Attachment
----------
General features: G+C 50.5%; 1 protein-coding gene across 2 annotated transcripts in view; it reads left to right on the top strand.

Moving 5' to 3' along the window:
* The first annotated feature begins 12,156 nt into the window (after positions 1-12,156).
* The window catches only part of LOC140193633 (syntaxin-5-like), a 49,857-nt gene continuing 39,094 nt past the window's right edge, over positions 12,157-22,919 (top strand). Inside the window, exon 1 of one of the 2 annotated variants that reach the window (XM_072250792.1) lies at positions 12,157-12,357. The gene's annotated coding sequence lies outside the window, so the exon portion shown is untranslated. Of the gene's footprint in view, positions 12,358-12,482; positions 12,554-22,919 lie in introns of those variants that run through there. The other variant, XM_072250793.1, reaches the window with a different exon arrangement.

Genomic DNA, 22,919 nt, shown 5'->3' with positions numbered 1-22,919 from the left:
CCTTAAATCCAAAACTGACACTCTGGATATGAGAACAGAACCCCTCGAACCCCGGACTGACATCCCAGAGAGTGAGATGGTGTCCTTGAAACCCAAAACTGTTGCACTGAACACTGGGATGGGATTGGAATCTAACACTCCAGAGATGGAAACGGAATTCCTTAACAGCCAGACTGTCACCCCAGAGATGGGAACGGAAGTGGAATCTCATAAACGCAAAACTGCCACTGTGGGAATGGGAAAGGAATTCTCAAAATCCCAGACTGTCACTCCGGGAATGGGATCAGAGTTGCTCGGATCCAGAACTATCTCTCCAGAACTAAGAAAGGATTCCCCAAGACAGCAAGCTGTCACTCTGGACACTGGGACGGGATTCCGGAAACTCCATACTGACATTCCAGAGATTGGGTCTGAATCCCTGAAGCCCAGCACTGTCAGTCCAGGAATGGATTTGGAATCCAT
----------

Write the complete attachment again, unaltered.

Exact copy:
General features: G+C 50.5%; 1 protein-coding gene across 2 annotated transcripts in view; it reads left to right on the top strand.

Moving 5' to 3' along the window:
* The first annotated feature begins 12,156 nt into the window (after positions 1-12,156).
* The window catches only part of LOC140193633 (syntaxin-5-like), a 49,857-nt gene continuing 39,094 nt past the window's right edge, over positions 12,157-22,919 (top strand). Inside the window, exon 1 of one of the 2 annotated variants that reach the window (XM_072250792.1) lies at positions 12,157-12,357. The gene's annotated coding sequence lies outside the window, so the exon portion shown is untranslated. Of the gene's footprint in view, positions 12,358-12,482; positions 12,554-22,919 lie in introns of those variants that run through there. The other variant, XM_072250793.1, reaches the window with a different exon arrangement.

Genomic DNA, 22,919 nt, shown 5'->3' with positions numbered 1-22,919 from the left:
CCTTAAATCCAAAACTGACACTCTGGATATGAGAACAGAACCCCTCGAACCCCGGACTGACATCCCAGAGAGTGAGATGGTGTCCTTGAAACCCAAAACTGTTGCACTGAACACTGGGATGGGATTGGAATCTAACACTCCAGAGATGGAAACGGAATTCCTTAACAGCCAGACTGTCACCCCAGAGATGGGAACGGAAGTGGAATCTCATAAACGCAAAACTGCCACTGTGGGAATGGGAAAGGAATTCTCAAAATCCCAGACTGTCACTCCGGGAATGGGATCAGAGTTGCTCGGATCCAGAACTATCTCTCCAGAACTAAGAAAGGATTCCCCAAGACAGCAAGCTGTCACTCTGGACACTGGGACGGGATTCCGGAAACTCCATACTGACATTCCAGAGATTGGGTCTGAATCCCTGAAGCCCAGCACTGTCAGTCCAGGAATGGATTTGGAATCCAT